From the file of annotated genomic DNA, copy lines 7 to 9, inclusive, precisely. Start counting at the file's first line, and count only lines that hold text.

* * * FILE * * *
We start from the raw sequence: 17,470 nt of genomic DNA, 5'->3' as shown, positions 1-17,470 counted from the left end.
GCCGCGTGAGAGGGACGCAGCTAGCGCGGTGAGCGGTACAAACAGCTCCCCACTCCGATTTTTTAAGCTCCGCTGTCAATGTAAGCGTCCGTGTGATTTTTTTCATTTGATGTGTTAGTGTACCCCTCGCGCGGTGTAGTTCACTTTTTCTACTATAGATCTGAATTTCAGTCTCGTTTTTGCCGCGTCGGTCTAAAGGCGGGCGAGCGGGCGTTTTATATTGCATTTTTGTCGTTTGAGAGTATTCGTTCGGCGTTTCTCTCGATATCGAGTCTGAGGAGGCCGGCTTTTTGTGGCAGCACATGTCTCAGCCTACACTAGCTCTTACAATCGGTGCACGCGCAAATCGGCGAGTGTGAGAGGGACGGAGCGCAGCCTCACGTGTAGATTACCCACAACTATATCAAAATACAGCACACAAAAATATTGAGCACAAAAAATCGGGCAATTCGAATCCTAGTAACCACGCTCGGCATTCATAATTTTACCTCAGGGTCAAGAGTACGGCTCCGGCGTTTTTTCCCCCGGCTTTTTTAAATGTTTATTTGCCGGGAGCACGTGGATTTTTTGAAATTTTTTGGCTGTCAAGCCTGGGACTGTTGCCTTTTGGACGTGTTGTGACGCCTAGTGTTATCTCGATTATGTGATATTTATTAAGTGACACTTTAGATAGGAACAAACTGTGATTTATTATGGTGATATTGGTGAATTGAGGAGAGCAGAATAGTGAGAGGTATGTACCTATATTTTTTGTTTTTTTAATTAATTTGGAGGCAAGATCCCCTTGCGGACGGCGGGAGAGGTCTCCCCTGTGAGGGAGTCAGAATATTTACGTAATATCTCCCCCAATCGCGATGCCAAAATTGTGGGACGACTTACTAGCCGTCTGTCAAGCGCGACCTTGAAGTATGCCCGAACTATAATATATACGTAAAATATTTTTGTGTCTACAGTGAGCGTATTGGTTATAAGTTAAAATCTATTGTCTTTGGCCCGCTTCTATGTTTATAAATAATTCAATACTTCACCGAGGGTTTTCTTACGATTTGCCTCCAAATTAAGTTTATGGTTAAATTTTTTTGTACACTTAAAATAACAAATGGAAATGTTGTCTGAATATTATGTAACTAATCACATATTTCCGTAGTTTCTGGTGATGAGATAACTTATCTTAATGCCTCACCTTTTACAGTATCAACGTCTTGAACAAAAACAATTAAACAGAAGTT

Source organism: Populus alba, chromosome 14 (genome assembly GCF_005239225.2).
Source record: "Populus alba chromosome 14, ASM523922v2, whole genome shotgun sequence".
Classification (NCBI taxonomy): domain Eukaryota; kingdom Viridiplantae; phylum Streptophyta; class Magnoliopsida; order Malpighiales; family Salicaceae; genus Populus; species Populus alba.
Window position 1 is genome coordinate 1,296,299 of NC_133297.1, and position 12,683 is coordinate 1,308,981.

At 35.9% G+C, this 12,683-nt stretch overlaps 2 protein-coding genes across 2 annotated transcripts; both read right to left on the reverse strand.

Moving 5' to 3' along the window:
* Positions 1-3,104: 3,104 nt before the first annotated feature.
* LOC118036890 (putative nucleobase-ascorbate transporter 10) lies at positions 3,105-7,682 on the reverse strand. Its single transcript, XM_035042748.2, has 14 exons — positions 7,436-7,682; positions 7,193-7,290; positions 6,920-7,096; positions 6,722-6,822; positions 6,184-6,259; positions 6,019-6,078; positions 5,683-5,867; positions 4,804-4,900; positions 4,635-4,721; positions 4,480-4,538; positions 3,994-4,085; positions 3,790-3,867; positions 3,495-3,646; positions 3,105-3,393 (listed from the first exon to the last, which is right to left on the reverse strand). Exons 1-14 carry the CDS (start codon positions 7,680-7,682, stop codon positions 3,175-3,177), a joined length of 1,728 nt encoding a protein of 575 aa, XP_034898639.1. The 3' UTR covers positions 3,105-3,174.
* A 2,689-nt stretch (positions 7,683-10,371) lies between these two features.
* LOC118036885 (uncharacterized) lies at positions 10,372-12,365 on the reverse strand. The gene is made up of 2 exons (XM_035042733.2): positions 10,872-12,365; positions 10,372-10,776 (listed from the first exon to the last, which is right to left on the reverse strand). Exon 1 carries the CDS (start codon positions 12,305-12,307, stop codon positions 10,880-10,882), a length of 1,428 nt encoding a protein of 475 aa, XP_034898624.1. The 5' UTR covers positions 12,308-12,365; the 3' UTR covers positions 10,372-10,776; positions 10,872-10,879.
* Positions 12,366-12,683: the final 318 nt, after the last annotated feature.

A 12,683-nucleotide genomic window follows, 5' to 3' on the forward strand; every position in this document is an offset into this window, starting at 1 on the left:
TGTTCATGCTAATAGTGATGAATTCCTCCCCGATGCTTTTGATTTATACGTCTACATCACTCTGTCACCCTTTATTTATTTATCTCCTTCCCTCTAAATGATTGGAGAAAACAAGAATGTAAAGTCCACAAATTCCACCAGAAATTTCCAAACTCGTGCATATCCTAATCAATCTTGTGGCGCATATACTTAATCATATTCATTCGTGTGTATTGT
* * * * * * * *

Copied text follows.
At 35.9% G+C, this 12,683-nt stretch overlaps 2 protein-coding genes across 2 annotated transcripts; both read right to left on the reverse strand.

Moving 5' to 3' along the window:
* Positions 1-3,104: 3,104 nt before the first annotated feature.